Friday, May 12, 2006


When I was in Kosova in 2003, all I could feel was sympathy and empathy, for both sides, all the victims of a corrupt situation. Every one we met seemed to be a beautiful soul who had suffered but was trying to put together the pieces, and living as best they could.

This time, a longer stay, I saw glimpses of illogical and irrational people – even those who would speak of reconciliation in one sentence, and the next denigrate “those people” and talk about how they have seen “what they’re capable of.” What had changed in two years? The people, or my understanding of the situation?

Part of me wanted to give up. But a bigger part of me thinks about the little girls skipping down the street, holding hands and whispering and giggling. Or the day I saw Agron’s little girl Denisa outside the house with her brothers. Denisa, petite for her 6 years, has bright brown eyes that take up most of her face. They lit up when she recognized me. Just like the grown ups, she gripped my hand tightly, pulled me down to her height and overwhelmed me with energetic kisses on both cheeks.

The night Denisa received her Christmas box from Samaritans Purse, she wisely chose the biggest package, and shrieked in excitement as she pulled out each toy from the box. Denisa didn’t make a move that night without lugging the box along, almost half her size. Her father told us later that she slept with box cuddled under her arm like a teddy bear.

There is hope - in Denisa and kids all around Kosova. Whether for peace and reconciliation or rampant consumerism, I'm not sure. But I'm counting on the former.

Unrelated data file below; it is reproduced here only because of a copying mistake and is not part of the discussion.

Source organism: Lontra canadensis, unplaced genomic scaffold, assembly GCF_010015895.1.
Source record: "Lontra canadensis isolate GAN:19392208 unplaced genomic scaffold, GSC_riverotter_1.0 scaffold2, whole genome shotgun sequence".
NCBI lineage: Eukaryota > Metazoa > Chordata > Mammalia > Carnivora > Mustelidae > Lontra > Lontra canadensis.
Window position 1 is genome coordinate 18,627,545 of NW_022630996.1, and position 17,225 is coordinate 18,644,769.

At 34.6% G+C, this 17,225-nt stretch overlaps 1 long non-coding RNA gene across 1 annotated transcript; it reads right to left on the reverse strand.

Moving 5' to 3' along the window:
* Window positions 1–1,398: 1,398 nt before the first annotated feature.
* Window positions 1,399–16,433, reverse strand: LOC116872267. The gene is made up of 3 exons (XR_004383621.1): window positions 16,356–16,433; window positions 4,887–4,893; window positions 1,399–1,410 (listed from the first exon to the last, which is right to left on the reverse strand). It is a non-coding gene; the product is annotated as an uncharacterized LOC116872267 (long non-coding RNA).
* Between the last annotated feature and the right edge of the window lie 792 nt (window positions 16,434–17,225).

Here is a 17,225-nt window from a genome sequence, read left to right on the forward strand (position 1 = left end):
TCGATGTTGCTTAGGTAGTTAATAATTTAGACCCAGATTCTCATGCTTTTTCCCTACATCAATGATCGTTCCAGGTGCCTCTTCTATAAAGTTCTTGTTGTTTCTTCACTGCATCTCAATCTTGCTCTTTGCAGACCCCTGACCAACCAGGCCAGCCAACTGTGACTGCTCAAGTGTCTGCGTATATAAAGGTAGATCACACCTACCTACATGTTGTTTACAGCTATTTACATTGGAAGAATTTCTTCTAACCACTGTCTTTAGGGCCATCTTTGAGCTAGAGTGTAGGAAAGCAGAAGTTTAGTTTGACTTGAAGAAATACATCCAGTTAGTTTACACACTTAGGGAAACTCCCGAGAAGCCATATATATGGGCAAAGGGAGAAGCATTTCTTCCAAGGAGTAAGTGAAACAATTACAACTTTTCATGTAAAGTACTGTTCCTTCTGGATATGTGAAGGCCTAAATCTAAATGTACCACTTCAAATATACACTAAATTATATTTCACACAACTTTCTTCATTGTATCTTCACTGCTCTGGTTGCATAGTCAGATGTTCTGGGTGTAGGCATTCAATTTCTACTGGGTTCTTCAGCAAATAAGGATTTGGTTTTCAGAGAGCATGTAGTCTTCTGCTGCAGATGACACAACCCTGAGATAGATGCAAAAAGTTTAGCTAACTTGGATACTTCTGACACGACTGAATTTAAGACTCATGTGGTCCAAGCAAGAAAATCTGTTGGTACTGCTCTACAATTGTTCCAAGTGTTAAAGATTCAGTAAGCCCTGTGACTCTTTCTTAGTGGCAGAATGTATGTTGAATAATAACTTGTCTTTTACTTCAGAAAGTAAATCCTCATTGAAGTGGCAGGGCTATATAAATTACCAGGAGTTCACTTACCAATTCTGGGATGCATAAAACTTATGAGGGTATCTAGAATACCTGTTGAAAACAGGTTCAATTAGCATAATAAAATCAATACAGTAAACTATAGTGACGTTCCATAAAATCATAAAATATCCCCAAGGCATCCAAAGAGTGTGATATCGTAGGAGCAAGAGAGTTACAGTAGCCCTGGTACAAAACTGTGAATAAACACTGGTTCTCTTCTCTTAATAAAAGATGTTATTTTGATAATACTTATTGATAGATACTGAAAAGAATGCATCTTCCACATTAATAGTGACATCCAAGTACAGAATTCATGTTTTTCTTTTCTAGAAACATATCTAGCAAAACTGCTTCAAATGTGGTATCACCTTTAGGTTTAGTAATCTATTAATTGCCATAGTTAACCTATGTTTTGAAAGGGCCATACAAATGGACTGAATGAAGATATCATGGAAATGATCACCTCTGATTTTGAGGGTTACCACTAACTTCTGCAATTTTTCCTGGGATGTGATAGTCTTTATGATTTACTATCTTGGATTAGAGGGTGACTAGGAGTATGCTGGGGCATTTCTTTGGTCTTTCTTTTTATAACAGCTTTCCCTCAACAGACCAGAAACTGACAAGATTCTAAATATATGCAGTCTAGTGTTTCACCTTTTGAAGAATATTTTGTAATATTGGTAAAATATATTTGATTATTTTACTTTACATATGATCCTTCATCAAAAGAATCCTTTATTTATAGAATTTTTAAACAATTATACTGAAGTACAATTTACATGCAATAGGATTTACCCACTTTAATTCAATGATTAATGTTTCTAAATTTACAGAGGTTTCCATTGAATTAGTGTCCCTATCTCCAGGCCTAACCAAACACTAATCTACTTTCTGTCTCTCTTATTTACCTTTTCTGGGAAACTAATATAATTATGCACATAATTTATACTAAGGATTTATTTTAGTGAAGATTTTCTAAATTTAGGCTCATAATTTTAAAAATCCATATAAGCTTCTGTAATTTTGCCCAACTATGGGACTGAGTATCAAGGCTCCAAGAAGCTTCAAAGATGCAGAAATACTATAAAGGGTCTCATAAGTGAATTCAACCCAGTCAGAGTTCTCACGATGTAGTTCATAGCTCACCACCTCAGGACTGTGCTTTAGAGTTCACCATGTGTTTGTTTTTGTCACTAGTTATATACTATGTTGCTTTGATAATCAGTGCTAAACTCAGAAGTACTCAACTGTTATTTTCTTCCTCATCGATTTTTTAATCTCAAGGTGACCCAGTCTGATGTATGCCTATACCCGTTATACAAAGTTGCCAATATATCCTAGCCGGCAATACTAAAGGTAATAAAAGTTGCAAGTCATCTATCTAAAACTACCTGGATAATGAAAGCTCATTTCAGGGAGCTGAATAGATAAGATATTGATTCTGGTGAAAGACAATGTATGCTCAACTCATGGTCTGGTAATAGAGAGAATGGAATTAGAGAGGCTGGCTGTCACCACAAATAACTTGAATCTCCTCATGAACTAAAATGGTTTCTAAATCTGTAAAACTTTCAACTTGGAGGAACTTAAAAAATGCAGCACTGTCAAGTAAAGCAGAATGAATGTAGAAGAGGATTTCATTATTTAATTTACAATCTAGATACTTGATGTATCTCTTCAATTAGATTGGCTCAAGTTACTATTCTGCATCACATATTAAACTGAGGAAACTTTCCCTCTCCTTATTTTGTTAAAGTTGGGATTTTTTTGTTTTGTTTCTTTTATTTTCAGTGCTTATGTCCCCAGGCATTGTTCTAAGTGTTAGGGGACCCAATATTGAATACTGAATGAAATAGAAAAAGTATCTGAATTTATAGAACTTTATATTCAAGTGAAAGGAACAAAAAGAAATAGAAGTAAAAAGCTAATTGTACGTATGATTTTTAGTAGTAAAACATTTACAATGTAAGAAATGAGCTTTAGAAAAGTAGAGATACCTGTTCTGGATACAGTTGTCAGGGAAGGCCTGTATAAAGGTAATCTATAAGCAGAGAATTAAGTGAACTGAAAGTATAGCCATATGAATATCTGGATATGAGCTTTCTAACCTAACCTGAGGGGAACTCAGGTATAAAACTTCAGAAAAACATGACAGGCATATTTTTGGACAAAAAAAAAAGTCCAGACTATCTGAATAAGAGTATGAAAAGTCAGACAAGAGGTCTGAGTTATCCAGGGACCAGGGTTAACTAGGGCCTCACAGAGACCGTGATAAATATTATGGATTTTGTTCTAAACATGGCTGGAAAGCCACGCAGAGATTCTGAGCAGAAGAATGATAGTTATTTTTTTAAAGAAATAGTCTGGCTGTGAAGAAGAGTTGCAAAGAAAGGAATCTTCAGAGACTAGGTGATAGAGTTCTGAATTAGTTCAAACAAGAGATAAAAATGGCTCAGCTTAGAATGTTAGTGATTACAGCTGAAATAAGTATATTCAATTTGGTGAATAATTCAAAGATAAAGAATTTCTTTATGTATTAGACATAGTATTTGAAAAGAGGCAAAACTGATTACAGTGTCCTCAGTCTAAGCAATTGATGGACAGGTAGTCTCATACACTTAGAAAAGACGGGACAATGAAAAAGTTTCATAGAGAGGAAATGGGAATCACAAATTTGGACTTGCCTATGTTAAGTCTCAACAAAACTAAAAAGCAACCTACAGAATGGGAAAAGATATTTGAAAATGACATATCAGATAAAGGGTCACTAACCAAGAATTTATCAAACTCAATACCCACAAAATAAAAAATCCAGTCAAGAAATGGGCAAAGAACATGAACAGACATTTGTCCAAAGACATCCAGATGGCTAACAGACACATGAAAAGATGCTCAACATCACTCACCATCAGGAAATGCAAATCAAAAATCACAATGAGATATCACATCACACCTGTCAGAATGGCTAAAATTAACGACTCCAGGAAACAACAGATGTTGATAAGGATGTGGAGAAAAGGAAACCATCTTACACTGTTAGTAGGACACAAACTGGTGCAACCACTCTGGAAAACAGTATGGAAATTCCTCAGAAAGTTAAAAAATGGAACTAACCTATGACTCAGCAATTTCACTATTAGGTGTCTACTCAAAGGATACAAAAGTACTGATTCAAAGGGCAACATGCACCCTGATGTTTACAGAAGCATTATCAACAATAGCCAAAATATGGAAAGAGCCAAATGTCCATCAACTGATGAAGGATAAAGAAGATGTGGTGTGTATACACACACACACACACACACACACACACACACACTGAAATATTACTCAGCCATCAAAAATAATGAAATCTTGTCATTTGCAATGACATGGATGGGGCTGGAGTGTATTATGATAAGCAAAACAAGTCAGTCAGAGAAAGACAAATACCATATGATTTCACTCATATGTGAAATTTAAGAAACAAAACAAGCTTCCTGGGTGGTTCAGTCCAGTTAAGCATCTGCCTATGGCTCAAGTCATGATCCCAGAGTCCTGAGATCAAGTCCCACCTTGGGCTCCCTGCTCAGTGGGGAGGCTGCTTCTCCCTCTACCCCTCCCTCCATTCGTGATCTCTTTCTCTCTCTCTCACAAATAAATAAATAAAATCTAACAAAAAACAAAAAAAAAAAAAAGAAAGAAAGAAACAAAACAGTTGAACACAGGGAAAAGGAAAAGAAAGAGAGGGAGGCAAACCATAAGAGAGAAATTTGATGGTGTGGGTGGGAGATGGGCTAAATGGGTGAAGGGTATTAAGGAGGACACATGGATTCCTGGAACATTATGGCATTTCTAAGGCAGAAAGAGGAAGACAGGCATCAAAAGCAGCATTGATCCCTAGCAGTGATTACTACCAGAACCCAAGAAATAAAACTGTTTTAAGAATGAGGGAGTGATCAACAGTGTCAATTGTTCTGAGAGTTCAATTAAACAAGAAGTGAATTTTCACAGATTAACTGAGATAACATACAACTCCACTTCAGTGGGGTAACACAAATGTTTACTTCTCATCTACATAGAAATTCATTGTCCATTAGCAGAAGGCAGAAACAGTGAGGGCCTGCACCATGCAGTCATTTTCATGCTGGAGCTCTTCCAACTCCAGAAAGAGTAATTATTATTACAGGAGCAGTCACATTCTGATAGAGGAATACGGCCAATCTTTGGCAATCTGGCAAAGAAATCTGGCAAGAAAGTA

Friday, May 05, 2006

In the Details

"Our lives are at once ordinary and mythical. We live and die, age beautifully or full of wrinkles. We wake in the morning, buy yellow cheese, and hope we have enough money to pay for it. At the same instant we have these magnificent hearts that pump through all sorrow and all winters we are alive on the earth. We are important and our lives are important, magnificent really, and their details are worthy to be recorded. ... Otherwise, if they are not, we can drop a bomb and it doesn't matter. ...

Recording the details of our lives is a stance against bombs with their mass ability to kill, against too much speed and efficiency. A writer must say yes to life, to all of life. ... Our task is to say a holy yes to the real things of our life as they exist – the real truth of who we are. ... We must become writers who accept things as they are, come to love the details, and step forward with a yes on our lips so there can be no more noes in the world, noes that invalidate life and stop these details from continuing. -- Natalie Goldberg, Writing Down the Bones